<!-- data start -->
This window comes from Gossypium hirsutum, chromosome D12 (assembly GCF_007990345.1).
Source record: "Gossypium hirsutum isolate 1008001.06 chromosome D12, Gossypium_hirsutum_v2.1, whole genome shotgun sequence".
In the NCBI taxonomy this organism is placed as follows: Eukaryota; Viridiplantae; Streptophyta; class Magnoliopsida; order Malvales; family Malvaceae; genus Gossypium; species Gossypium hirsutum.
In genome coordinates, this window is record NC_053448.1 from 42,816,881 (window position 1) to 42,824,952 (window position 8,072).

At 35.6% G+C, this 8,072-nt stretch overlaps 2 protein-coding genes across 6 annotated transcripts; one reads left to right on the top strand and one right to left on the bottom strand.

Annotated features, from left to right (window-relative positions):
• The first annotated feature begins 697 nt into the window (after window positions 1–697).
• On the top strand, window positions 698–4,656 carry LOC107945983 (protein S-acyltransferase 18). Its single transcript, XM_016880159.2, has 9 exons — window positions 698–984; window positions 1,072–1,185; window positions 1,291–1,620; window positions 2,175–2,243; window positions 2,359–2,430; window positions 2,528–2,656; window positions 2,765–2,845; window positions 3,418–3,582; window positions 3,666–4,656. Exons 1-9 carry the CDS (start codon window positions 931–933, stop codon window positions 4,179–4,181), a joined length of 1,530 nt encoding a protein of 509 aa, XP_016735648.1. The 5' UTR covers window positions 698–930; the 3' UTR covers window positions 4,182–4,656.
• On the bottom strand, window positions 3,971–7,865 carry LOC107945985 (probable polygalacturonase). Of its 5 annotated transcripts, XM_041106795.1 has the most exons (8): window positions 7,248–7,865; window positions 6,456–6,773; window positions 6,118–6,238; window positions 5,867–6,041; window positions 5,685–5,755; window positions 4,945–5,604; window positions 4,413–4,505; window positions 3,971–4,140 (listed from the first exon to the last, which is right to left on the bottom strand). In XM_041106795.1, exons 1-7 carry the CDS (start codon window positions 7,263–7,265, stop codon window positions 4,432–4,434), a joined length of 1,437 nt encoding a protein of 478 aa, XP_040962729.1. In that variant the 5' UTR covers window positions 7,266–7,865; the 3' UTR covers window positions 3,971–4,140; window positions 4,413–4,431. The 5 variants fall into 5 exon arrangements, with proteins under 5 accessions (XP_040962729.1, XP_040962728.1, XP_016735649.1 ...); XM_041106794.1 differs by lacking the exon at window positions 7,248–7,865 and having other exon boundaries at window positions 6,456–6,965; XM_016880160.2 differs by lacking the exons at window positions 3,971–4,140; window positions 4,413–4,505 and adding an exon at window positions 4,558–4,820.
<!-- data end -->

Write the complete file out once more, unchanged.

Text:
This window comes from Gossypium hirsutum, chromosome D12 (assembly GCF_007990345.1).
Source record: "Gossypium hirsutum isolate 1008001.06 chromosome D12, Gossypium_hirsutum_v2.1, whole genome shotgun sequence".
In the NCBI taxonomy this organism is placed as follows: Eukaryota; Viridiplantae; Streptophyta; class Magnoliopsida; order Malvales; family Malvaceae; genus Gossypium; species Gossypium hirsutum.
In genome coordinates, this window is record NC_053448.1 from 42,816,881 (window position 1) to 42,824,952 (window position 8,072).

At 35.6% G+C, this 8,072-nt stretch overlaps 2 protein-coding genes across 6 annotated transcripts; one reads left to right on the top strand and one right to left on the bottom strand.

Annotated features, from left to right (window-relative positions):
• The first annotated feature begins 697 nt into the window (after window positions 1–697).
• On the top strand, window positions 698–4,656 carry LOC107945983 (protein S-acyltransferase 18). Its single transcript, XM_016880159.2, has 9 exons — window positions 698–984; window positions 1,072–1,185; window positions 1,291–1,620; window positions 2,175–2,243; window positions 2,359–2,430; window positions 2,528–2,656; window positions 2,765–2,845; window positions 3,418–3,582; window positions 3,666–4,656. Exons 1-9 carry the CDS (start codon window positions 931–933, stop codon window positions 4,179–4,181), a joined length of 1,530 nt encoding a protein of 509 aa, XP_016735648.1. The 5' UTR covers window positions 698–930; the 3' UTR covers window positions 4,182–4,656.
• On the bottom strand, window positions 3,971–7,865 carry LOC107945985 (probable polygalacturonase). Of its 5 annotated transcripts, XM_041106795.1 has the most exons (8): window positions 7,248–7,865; window positions 6,456–6,773; window positions 6,118–6,238; window positions 5,867–6,041; window positions 5,685–5,755; window positions 4,945–5,604; window positions 4,413–4,505; window positions 3,971–4,140 (listed from the first exon to the last, which is right to left on the bottom strand). In XM_041106795.1, exons 1-7 carry the CDS (start codon window positions 7,263–7,265, stop codon window positions 4,432–4,434), a joined length of 1,437 nt encoding a protein of 478 aa, XP_040962729.1. In that variant the 5' UTR covers window positions 7,266–7,865; the 3' UTR covers window positions 3,971–4,140; window positions 4,413–4,431. The 5 variants fall into 5 exon arrangements, with proteins under 5 accessions (XP_040962729.1, XP_040962728.1, XP_016735649.1 ...); XM_041106794.1 differs by lacking the exon at window positions 7,248–7,865 and having other exon boundaries at window positions 6,456–6,965; XM_016880160.2 differs by lacking the exons at window positions 3,971–4,140; window positions 4,413–4,505 and adding an exon at window positions 4,558–4,820.